Why does rejection hurt? Like, really hurt?

We all know that rejection is part of writing life.

We’ve been told that even the most well-renowned authors suffered setbacks on their journey to publication, but whilst this knowledge might register in the head, it often doesn’t lessen the pain in the heart.

Why not? There’s a good reason.

When we experience writing rejection, we’re not just dealing with a rejection of our story – something we have lovingly crafted and made ourselves vulnerable to bring into being.

That would be bad enough.

We’re also grappling with the way our brains are wired.

In evolutionary terms, human beings have a fundamental need to belong to a group. In a hunter-gatherer society, being ostracized effectively meant death, so we developed an ‘early warning system’ to warn us when this was about to happen: rejection.

And that’s not all. To ensure that we took this threat seriously, rejection began to piggy-back on physical pain pathways in the brain.

fMRI studies show that rejection activates the same parts of the brain as when we experience physical pain.

And those who experienced rejection as the most painful (our ancestors) gained an evolutionary advantage and remained to pass on their genes.

Sorry, but it gets worse.

Our natural response to rejection is to damage our own self-esteem further. For writers, who may be working in isolation, and may not be surrounded with people who understand this kind of pain, this can lead to giving up or even to self-destructive behaviours.

So, how does this knowledge help with the pain of rejection?

We know that reasoning will only take us so far.

  1. Firstly, we need to recognise and acknowledge our emotional pain – and that it feels overwhelming because it is a primal one. When a baby cries, we know it is an evolutionary response – a need for care, comfort and protection, and not an expression of dissatisfaction with their caregiver. This understanding helps us to be patient and caring, even when we feel flooded with negative emotions.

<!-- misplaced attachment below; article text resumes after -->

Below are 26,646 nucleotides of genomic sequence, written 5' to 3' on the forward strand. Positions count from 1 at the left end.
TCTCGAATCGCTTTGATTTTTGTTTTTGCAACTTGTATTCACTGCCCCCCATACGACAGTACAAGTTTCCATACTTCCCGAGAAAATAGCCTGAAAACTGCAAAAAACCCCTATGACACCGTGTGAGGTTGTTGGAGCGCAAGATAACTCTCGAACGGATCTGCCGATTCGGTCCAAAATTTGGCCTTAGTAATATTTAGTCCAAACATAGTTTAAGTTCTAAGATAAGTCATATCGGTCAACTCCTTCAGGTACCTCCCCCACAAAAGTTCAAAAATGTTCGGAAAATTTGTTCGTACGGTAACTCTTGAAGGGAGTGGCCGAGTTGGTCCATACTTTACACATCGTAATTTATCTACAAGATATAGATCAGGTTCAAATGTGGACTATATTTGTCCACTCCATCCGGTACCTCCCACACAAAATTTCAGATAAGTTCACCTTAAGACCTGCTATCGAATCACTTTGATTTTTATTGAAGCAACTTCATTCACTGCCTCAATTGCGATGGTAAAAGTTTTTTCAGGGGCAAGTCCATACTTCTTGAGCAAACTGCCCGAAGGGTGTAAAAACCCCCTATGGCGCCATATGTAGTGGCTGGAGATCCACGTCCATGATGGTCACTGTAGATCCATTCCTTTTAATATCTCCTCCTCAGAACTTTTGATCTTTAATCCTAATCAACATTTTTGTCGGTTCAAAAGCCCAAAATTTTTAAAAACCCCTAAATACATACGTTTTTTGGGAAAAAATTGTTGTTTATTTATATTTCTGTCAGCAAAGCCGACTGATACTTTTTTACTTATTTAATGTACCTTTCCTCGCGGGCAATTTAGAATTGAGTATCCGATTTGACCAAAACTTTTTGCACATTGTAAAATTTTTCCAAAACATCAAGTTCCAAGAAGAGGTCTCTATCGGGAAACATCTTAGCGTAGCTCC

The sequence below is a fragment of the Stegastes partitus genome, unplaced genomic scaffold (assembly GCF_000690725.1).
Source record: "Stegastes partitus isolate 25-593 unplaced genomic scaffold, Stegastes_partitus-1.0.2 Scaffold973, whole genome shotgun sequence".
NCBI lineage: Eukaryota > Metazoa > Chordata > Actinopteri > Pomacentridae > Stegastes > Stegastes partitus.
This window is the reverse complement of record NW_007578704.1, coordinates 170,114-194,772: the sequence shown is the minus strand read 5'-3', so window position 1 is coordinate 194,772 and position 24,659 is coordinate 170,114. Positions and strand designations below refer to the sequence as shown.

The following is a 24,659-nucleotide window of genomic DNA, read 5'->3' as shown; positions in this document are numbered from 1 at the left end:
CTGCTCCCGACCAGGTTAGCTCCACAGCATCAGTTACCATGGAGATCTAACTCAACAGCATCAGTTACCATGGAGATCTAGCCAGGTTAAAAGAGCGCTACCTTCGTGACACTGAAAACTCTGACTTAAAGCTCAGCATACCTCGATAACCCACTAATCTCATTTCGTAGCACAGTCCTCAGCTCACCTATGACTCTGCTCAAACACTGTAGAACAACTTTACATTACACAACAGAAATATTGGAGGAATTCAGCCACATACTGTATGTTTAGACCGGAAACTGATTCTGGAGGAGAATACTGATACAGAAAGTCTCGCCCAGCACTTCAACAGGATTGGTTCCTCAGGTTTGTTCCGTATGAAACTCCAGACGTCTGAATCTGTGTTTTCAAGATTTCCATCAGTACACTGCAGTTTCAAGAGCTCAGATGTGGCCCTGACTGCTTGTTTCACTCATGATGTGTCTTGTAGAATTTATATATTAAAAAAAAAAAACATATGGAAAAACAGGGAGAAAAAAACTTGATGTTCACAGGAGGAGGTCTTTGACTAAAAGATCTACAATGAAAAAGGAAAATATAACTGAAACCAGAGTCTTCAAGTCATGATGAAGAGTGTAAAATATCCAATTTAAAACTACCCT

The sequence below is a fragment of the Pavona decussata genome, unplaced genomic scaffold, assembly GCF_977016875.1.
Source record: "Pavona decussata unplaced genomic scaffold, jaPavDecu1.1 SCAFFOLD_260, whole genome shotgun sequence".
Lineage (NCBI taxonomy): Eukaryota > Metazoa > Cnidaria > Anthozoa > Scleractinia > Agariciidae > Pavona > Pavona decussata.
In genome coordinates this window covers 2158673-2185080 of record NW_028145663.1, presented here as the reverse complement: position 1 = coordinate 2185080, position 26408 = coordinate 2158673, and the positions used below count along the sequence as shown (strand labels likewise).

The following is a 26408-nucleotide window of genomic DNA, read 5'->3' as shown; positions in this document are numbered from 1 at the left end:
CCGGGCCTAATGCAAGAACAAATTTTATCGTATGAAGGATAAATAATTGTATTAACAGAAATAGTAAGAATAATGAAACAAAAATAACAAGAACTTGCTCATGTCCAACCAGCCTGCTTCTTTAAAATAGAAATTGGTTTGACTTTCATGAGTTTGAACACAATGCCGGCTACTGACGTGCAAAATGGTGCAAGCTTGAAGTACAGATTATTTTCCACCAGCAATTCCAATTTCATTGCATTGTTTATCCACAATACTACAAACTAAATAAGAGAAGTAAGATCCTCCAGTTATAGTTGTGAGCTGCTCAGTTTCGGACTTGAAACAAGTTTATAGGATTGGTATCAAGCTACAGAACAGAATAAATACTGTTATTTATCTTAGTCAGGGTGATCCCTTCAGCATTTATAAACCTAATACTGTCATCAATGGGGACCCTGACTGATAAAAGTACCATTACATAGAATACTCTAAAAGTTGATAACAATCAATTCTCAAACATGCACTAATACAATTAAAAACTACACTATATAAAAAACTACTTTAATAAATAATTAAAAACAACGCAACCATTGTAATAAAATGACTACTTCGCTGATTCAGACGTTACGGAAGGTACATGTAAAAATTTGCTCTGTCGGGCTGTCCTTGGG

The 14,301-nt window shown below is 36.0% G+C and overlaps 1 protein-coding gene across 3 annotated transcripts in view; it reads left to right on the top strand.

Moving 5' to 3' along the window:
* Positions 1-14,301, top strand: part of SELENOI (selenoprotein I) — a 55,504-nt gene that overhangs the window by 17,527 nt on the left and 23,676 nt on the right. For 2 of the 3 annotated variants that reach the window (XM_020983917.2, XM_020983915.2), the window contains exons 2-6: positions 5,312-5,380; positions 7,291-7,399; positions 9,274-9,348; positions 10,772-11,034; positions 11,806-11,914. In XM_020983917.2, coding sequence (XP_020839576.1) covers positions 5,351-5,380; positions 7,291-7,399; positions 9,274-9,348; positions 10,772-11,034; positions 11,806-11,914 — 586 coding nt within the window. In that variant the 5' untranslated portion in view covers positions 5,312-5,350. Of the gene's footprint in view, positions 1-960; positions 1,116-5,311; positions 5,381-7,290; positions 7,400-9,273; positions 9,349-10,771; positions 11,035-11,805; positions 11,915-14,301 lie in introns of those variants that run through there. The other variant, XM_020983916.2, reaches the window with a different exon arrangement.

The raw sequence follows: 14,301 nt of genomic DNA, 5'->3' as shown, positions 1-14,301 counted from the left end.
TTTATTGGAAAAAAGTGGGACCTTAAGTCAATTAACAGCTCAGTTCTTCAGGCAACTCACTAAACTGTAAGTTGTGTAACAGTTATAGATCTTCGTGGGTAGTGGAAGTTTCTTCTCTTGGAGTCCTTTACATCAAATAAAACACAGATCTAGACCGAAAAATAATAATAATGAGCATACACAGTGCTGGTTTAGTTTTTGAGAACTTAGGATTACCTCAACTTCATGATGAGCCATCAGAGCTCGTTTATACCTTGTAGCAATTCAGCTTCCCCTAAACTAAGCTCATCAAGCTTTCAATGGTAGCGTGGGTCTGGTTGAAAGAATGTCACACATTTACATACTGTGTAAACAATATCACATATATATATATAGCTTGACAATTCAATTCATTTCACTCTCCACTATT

2. Secondly, we can identify punitive and self-critical behaviours and try to address these. It might not be easy, but awareness is key. We can choose to boost our self-worth by focusing on new projects – or different outlets for creativity altogether.
  3. Lastly, we can connect with others. Rejection destabilises our feeling of belonging and restoring this need is crucial. 

We’re not really adrift. There are hordes of writers out there in the same boat, experiencing rejection every day.

Reach out to your network and others through social media (private groups) and start talking with others who are going through it too.

If you’re dealing with writing rejection at the moment, I hope this understanding helps in some small way.

For more research and tips around the writing process, plus the occasional book review, pop your email address in the sidebar and let’s stay in touch.

You can find more about rejection and physical pain at:


Photo by Elisa Ventur on Unsplash

Fall back in love with your library

Photo by 🇸🇮 Janko Ferlič on Unsplash

Did you know that February is National Library Lovers’ Month?

Visiting the library every weekend is one of my most vivid childhood memories.

I loved the whole deal – having my very own library card, choosing brand new stories, watching the librarian scan and stamp the books… You name it, I was hooked. I would trot home and start reading.

My mum always said it didn’t matter too much what we read. It was all about cultivating a love of books and giving us confidence in our reading abilities.

Libraries are for all of us

The library is one of the only public spaces we can occupy without an expectation that we’ll buy something, without a timer on our table.

Libraries bring people together and offer crucial resources on wellbeing, mental health and finance, to name but a few.

When I take my children to the library, something magical happens. They explore the type of books they might not pick up at home. They’re overjoyed to find new books in a beloved series or to revisit a forgotten favourite from when they were younger.

It’s incredible to watch them fall under the unique spell of books and to be lost in a good story without the distraction of screens or time pressures.

And when they see adults browsing and enjoying books too, it shows them that this is something worthwhile, worth emulating.

But with new books one click away online, it’s easy to fall out of the habit of using the library.

Here are 5 reasons to fall back in love with libraries